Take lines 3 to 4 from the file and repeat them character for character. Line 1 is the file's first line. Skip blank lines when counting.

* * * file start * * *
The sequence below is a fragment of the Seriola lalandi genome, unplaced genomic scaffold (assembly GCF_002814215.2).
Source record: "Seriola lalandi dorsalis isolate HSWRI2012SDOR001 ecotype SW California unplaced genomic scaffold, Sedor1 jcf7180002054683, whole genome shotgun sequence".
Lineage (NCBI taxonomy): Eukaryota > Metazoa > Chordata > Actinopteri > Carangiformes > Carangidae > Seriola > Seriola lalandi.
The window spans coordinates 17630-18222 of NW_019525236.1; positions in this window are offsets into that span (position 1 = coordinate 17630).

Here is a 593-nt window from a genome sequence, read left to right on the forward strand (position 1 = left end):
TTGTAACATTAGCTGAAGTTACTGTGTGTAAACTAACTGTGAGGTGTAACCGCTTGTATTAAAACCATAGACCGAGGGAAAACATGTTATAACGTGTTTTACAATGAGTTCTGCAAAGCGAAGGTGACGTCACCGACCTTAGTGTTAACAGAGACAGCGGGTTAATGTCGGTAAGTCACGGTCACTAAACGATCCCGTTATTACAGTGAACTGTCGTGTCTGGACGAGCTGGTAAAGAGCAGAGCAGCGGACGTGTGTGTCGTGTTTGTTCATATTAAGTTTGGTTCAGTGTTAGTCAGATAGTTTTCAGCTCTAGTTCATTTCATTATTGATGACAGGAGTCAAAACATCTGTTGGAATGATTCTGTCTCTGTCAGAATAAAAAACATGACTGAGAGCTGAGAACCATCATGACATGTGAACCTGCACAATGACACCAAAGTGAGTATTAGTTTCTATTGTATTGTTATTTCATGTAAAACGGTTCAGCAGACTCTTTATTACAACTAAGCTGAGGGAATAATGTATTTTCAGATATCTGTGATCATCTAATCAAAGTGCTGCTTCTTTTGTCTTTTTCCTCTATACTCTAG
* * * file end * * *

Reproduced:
Lineage (NCBI taxonomy): Eukaryota > Metazoa > Chordata > Actinopteri > Carangiformes > Carangidae > Seriola > Seriola lalandi.
The window spans coordinates 17630-18222 of NW_019525236.1; positions in this window are offsets into that span (position 1 = coordinate 17630).